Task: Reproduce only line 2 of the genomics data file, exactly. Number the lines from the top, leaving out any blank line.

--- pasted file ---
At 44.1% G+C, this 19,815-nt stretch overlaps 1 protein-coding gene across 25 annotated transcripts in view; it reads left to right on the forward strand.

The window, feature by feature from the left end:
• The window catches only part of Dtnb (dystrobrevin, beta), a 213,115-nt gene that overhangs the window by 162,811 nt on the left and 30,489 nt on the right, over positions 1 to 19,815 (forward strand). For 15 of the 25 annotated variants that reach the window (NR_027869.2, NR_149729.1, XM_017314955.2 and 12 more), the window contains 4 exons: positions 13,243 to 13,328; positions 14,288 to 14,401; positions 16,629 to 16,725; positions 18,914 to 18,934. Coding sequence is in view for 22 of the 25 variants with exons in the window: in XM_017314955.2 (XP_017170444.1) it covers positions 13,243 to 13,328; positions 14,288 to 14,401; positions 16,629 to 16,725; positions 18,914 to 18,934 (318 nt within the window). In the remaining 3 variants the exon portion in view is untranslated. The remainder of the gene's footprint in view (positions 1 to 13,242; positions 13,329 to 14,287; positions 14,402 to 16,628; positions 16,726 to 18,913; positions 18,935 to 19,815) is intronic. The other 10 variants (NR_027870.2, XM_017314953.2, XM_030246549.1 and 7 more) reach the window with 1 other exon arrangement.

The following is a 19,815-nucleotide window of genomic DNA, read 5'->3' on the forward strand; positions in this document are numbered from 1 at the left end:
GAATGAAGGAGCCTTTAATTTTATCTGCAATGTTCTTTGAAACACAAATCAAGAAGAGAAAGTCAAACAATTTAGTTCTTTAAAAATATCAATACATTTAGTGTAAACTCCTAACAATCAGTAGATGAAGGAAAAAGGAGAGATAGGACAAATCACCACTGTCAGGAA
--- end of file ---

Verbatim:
The window, feature by feature from the left end: